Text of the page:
— (via jumpscare)
Last night I had a pretty intense, realistic dream. I didn’t know if I was alive or dead; I was in the afterlife. I had a bunch of my friends with me though, but people I haven’t seen in a while. It was a nice white cottage. Christmas lights outside on the porch lighting it up. A long white table, everyone enjoying tea. I questioned everything. Am I alive? Is this what happens when you die? I wasn’t quite sure. But it was comforting. Finally I asked someone, after observing people for a while, “Do you like it here? Are you comfortable? Do you wish you were alive, and could go home?”. They answered with, and I quote, “I like it here. You have time to focus on yourself, but you never heal. I make it a point to go back and visit once a year.”
So, you go back and visit? What do you mean? I didn’t get it. I guess after a while, you want to check up. Go see how everyone you used to know is doing. Family, friends. Maybe thats what that weird chill is you get sometimes. Or when you’re sitting alone and you feel something staring at the back of your neck. You turn, nothings there. These people coming to visit you; to check up. I don’t know. I just don’t know.
The reason I bold that statement is because when she said that, she showed me a scar. And I don’t even know who “she” was. All along her rib cage was a big piece of flesh missing, underneath her white flowy shirt. I didn’t understand. I knew I had to be somewhere else, I was dead. This was it. I was comfortable.
And then I woke up.
I felt weird this morning. Really off. But I think that I learned something.
"In the moment of mindfulness, there is no suffering. I can’t find any suffering in mindfulness; it’s impossible; there’s absolutely none. But when there’s heedlessness, there is a lot of suffering in my mind. If I give in to grasping things, to wanting things, to following emotions or doubts and worries and being caught up in things like that—then there is suffering. It all begins from my grasping. But when there is mindfulness and right understanding, then I can’t find any suffering at all in this moment, now. This is about this moment here and now. It’s not about whether suffering exists as a kind of metaphysic or abstraction or theory of suffering. We’re not talking about suffering as a theory or an idea, but as an actual experience, here and now. There might be physical pain, but if we’re mindful, we reflect on this as: There is pain. It’s like this. But then we don’t create aversion around it; so there’s no suffering. If we have a fever or cancer or anything that people think is suffering, and then we’re mindful, there is no suffering in that moment. When there is heedlessness, we might worry or be caught in despair and negative states towards it. But at any moment of mindfulness and understanding, there is no suffering.”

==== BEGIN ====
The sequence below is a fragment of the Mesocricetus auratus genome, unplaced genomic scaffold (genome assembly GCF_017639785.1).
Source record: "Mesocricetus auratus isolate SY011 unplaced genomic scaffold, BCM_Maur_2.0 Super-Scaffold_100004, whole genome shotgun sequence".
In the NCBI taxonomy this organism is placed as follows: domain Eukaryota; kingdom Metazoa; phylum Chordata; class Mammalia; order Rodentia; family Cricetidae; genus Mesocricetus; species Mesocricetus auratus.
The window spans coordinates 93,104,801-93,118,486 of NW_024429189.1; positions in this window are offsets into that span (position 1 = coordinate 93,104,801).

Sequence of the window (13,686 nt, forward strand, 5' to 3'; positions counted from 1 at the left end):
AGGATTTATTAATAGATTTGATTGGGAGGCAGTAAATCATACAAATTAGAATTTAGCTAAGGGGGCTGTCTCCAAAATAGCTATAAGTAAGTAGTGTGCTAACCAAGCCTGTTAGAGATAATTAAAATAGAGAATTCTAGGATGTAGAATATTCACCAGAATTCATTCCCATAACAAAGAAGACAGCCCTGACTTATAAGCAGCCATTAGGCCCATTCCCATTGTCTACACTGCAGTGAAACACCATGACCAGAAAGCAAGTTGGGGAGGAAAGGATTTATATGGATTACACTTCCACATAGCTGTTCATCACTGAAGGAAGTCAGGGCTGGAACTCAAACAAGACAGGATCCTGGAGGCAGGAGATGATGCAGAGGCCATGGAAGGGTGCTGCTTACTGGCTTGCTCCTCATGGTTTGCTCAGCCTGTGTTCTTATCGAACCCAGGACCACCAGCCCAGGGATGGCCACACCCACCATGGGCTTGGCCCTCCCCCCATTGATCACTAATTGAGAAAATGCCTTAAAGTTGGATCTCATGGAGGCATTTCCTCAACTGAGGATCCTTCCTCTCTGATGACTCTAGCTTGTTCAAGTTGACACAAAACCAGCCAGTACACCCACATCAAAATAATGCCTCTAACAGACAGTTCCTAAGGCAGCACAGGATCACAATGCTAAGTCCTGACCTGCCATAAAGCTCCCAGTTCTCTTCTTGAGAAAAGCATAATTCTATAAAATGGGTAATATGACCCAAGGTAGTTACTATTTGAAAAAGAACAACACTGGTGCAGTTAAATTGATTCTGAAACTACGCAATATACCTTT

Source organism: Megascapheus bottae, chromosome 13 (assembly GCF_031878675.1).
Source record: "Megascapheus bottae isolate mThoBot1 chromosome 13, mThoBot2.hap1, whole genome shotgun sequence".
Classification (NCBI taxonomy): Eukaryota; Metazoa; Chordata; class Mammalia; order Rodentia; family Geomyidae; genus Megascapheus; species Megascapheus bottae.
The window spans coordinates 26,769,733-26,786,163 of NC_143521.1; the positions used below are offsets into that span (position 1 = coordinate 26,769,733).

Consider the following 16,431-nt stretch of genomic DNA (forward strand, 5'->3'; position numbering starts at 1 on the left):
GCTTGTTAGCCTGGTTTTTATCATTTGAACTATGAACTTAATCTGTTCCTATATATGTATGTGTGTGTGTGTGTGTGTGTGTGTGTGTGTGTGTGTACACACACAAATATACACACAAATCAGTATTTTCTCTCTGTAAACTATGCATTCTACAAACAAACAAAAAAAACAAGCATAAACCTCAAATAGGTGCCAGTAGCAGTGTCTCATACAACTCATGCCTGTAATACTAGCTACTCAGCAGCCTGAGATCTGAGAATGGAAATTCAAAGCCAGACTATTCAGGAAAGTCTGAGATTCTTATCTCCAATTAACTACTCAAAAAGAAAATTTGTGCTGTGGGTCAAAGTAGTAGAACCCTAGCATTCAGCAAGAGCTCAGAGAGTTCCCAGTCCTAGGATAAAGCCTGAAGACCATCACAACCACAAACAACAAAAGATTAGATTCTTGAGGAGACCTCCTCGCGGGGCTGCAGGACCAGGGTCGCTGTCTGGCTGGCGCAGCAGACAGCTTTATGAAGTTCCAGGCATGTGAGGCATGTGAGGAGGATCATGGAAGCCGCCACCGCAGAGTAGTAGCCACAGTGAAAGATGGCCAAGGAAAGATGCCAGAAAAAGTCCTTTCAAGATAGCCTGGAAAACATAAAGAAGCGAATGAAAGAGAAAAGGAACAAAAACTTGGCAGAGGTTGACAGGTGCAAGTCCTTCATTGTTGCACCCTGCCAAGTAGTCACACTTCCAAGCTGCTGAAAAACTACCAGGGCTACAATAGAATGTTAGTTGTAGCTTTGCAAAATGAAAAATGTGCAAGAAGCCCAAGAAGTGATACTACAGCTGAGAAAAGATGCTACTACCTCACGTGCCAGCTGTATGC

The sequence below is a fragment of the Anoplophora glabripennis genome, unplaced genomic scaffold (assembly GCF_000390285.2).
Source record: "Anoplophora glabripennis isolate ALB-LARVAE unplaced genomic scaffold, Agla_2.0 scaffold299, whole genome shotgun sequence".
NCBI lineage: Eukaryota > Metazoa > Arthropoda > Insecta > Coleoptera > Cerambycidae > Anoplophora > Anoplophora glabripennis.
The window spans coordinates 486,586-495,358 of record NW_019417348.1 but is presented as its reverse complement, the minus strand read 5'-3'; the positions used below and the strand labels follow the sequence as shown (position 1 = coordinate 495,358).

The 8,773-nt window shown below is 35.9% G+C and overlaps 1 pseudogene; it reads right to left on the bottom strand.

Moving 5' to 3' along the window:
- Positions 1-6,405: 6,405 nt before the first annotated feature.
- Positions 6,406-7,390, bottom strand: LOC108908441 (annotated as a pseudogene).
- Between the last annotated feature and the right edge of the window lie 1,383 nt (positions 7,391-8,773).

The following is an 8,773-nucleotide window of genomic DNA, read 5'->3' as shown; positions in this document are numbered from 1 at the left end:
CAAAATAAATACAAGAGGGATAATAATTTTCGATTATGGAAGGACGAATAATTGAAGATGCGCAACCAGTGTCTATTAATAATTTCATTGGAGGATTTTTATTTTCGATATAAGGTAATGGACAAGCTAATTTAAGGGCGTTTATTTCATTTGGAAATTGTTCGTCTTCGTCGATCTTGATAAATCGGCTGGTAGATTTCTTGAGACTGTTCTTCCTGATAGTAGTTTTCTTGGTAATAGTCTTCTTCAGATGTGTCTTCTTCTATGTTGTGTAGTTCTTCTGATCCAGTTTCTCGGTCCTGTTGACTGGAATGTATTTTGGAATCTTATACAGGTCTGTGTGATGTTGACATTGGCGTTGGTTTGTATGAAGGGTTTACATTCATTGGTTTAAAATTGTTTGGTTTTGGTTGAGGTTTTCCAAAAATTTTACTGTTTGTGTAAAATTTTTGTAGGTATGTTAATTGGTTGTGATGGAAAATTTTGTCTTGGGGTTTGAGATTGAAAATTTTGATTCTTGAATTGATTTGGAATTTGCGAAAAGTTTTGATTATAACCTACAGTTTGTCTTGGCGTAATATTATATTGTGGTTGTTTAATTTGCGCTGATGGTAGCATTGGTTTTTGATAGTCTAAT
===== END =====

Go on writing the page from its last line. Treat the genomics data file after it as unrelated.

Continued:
Wondering when I’m going to meet someone worth while. Fucking damnit. I always fall for the wrong people. Will I ever be with someone meaningful?
— Jeff Buckley, on moving to New York (via terrible)